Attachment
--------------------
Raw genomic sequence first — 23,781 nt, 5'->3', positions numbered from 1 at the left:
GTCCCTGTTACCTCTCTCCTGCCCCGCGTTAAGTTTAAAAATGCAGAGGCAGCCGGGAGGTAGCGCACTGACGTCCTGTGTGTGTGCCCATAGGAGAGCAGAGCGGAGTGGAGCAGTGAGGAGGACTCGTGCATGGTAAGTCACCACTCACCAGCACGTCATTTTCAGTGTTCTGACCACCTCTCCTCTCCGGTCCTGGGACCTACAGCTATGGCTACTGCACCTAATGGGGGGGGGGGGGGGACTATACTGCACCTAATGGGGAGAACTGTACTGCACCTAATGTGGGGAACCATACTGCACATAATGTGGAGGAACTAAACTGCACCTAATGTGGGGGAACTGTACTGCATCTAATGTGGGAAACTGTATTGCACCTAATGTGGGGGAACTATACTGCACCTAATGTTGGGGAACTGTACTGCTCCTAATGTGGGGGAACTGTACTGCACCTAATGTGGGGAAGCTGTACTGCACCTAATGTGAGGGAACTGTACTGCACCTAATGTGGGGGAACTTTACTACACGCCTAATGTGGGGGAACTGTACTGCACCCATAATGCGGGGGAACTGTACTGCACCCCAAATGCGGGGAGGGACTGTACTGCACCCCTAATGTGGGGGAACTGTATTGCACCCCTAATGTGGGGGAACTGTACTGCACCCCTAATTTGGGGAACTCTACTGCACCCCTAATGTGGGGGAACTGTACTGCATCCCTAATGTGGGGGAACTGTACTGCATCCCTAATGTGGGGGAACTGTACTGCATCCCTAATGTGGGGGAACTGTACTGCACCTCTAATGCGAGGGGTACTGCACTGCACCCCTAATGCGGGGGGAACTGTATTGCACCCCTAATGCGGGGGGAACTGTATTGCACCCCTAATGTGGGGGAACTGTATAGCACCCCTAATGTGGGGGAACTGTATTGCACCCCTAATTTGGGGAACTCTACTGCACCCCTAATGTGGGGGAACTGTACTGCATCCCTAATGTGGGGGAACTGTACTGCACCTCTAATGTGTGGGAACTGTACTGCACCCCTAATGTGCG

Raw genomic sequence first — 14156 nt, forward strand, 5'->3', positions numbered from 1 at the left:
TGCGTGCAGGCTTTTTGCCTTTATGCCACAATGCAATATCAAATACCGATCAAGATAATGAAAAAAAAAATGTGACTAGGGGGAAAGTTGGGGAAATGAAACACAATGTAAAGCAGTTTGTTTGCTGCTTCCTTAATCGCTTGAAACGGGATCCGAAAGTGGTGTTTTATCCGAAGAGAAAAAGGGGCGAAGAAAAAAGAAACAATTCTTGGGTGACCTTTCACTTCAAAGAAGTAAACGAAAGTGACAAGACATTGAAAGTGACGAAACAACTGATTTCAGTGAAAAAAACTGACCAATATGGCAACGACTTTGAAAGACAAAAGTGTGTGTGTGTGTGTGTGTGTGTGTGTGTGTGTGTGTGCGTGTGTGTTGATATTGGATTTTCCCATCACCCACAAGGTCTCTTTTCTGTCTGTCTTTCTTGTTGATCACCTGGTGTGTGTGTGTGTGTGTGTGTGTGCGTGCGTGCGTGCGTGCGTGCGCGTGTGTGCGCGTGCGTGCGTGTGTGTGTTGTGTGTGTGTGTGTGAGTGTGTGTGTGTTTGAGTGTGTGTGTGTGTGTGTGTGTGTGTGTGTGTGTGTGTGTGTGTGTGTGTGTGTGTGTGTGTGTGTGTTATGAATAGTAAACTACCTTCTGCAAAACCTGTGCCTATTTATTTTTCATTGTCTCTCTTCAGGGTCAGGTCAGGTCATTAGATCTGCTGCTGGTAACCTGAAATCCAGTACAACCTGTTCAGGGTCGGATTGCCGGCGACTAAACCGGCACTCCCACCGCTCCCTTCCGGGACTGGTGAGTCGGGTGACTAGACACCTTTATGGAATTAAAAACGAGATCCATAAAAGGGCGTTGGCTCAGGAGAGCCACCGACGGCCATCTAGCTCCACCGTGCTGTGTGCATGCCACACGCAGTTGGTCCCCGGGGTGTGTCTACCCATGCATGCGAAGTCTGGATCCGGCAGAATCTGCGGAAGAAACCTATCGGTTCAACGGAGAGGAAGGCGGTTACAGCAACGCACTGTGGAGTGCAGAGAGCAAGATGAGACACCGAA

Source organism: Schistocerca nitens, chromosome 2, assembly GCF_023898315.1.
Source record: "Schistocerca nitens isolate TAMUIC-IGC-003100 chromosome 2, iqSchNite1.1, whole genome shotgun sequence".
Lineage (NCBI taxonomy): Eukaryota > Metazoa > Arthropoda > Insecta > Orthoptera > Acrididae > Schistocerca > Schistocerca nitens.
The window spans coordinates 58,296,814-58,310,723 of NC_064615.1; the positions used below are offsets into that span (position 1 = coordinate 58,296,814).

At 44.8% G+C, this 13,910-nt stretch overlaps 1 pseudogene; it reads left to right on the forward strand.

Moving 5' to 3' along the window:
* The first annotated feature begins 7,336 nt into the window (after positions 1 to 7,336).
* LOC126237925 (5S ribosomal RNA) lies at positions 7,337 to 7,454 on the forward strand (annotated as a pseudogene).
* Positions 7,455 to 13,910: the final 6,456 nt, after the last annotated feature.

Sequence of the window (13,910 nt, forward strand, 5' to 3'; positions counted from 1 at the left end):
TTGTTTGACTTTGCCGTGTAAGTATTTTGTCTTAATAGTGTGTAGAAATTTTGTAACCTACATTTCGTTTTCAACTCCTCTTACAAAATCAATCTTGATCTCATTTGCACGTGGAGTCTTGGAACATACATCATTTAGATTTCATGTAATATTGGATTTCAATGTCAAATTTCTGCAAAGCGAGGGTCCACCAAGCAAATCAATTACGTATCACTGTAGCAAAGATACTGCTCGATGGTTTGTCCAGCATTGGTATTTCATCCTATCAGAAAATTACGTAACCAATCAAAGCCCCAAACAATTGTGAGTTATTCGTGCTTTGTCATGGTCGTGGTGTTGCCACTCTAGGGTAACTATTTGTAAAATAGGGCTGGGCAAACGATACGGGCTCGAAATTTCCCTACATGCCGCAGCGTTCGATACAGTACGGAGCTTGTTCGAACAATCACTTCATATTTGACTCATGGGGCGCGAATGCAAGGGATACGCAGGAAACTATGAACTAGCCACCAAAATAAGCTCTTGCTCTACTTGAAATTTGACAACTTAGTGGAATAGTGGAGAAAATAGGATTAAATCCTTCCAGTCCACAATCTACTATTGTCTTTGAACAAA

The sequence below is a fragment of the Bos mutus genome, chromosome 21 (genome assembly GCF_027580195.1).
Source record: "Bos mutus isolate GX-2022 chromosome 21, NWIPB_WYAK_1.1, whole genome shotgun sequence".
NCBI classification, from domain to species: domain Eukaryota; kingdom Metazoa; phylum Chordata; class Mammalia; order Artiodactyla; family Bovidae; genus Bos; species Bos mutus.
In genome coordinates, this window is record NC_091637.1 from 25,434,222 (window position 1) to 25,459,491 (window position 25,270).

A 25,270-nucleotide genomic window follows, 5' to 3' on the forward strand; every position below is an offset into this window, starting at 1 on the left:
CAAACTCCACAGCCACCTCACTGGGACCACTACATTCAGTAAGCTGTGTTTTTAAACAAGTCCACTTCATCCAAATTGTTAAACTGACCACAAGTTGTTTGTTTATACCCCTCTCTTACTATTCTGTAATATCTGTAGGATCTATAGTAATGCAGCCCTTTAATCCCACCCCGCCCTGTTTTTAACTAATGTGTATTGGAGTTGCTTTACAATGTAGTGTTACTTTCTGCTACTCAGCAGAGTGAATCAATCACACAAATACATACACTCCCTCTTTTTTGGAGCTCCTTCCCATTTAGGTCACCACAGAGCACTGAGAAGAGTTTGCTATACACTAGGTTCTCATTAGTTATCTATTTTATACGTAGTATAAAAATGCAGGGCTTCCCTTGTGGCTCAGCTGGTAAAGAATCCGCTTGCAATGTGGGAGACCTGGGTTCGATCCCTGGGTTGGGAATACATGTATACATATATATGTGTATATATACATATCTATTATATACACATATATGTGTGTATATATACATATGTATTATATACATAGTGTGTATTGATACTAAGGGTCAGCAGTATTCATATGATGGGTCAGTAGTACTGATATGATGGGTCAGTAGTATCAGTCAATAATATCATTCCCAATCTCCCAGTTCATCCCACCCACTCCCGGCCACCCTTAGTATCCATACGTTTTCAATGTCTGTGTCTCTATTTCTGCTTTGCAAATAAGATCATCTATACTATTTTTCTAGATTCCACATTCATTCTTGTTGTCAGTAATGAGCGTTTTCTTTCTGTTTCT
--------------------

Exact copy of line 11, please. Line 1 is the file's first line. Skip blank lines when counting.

* The first annotated feature begins 7,336 nt into the window (after positions 1 to 7,336).